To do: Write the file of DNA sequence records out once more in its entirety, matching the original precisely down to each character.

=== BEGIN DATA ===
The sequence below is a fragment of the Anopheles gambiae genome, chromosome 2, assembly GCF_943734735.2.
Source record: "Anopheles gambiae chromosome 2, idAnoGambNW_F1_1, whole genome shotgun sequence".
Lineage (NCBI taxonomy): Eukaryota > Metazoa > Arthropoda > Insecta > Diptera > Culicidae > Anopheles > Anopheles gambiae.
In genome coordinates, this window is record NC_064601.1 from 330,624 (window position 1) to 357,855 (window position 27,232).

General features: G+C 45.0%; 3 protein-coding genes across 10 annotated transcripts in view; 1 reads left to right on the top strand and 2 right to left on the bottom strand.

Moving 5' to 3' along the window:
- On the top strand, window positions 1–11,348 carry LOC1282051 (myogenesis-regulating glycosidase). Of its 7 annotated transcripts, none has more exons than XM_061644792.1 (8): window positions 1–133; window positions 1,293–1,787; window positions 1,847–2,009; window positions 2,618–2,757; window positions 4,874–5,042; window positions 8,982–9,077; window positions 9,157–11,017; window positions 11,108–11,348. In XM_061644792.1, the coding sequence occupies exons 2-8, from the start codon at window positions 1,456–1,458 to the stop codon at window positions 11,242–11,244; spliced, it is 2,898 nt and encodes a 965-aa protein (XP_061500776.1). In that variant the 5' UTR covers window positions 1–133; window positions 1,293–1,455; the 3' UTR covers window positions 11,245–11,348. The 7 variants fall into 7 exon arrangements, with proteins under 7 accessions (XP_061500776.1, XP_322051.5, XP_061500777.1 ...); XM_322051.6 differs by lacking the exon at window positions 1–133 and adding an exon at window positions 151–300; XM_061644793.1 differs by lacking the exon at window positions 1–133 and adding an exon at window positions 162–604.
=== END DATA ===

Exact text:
The sequence below is a fragment of the Anopheles gambiae genome, chromosome 2, assembly GCF_943734735.2.
Source record: "Anopheles gambiae chromosome 2, idAnoGambNW_F1_1, whole genome shotgun sequence".
Lineage (NCBI taxonomy): Eukaryota > Metazoa > Arthropoda > Insecta > Diptera > Culicidae > Anopheles > Anopheles gambiae.
In genome coordinates, this window is record NC_064601.1 from 330,624 (window position 1) to 357,855 (window position 27,232).

General features: G+C 45.0%; 3 protein-coding genes across 10 annotated transcripts in view; 1 reads left to right on the top strand and 2 right to left on the bottom strand.

Moving 5' to 3' along the window:
- On the top strand, window positions 1–11,348 carry LOC1282051 (myogenesis-regulating glycosidase). Of its 7 annotated transcripts, none has more exons than XM_061644792.1 (8): window positions 1–133; window positions 1,293–1,787; window positions 1,847–2,009; window positions 2,618–2,757; window positions 4,874–5,042; window positions 8,982–9,077; window positions 9,157–11,017; window positions 11,108–11,348. In XM_061644792.1, the coding sequence occupies exons 2-8, from the start codon at window positions 1,456–1,458 to the stop codon at window positions 11,242–11,244; spliced, it is 2,898 nt and encodes a 965-aa protein (XP_061500776.1). In that variant the 5' UTR covers window positions 1–133; window positions 1,293–1,455; the 3' UTR covers window positions 11,245–11,348. The 7 variants fall into 7 exon arrangements, with proteins under 7 accessions (XP_061500776.1, XP_322051.5, XP_061500777.1 ...); XM_322051.6 differs by lacking the exon at window positions 1–133 and adding an exon at window positions 151–300; XM_061644793.1 differs by lacking the exon at window positions 1–133 and adding an exon at window positions 162–604.